Aaberg considers multifaceted rebel upstarts like Pork to offer a spirited, opinionated alternative to a fashion industry that has lost its footing. “It seems like the fashion world hasn't had much of solid vision or grounding for a while now,” he said. “So much of the trendy world at this moment is directionless and so vapid. They're looking for healthy, vibrant beasts like us to suck the blood from.” T-shirts purchased via Pork’s Goblinko Megamall e-commerce site come with a free zine called Beans to cement the link between the shirts and the cultural production in which they are rooted.

LA-based record label Innovative Leisure likewise started producing t-shirts with their bands early on, giving the company an identifiable ‘look’ and personality as well as a sound. “T-shirt's have played an important point of physical contact with a band since the 1960s” and in the era of digital music, can be “the more tangible asset that a fan connects with” according to co-founder Nate Nelson. In their e-store, Innovative Leisure offers almost as many t-shirt models as they do vinyl records. Merchandising provides a comparatively nimble revenue stream in an industry where royalties can take months to come in. “It's one source of revenue generation in our overall business model,” explains Nelson. “It's certainly faster to make t-shirts than it is to make vinyl. But the margin is not as high as a hit digital single or a healthy [advertising or movie] synch from a song.”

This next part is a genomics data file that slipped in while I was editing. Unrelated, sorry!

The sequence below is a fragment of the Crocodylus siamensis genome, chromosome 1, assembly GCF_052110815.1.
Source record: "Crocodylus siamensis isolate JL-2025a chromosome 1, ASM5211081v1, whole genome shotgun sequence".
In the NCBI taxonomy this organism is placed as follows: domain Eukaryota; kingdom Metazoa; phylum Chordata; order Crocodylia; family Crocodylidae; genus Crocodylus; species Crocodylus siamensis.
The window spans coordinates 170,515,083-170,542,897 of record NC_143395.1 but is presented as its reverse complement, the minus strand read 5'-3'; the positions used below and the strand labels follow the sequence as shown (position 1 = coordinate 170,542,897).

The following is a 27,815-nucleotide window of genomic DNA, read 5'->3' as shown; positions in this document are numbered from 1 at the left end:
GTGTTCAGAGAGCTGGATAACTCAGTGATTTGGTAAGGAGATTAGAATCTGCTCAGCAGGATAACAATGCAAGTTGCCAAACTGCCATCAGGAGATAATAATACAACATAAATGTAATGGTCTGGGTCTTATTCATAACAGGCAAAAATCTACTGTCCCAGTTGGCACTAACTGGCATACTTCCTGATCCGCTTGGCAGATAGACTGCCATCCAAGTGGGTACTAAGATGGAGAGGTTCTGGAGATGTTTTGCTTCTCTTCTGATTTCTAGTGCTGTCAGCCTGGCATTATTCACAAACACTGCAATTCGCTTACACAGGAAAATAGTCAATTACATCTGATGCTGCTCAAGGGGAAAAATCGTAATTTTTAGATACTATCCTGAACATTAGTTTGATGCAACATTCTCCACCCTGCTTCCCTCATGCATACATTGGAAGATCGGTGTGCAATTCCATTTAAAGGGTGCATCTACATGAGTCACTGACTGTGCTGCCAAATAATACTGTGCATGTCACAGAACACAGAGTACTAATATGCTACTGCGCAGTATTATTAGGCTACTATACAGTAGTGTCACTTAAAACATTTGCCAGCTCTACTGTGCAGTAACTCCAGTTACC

Priced between £25 and £130 (about $40 to $200), the t-shirts at Dover Street Market are — alongside the enduringly popular Comme des Garçons wallets and perfume — among some of the store's most affordable products. They are also among some of the best performing; the most recent drop of pieces from Alex Olson's Bianca Chandon sold out online in a single day.

Alex Olson, founder of Bianca Chandon | Photo: Sandy Parker

For second-generation pro-skater Olson, t-shirts and sweatshirts were the jumping off point for creating a platform which he sees eventually expanding into multiple areas of creative and skate endeavour. “Coming up with the brand, everything involved with that process was interesting to me,” explained Olson, who brought the brand’s first T-shirts and boards to market in April 2014. “The idea was to turn people on to making some kind of concoction of music, fashion and skating influence. At the moment we’ve just finished making a dance record.”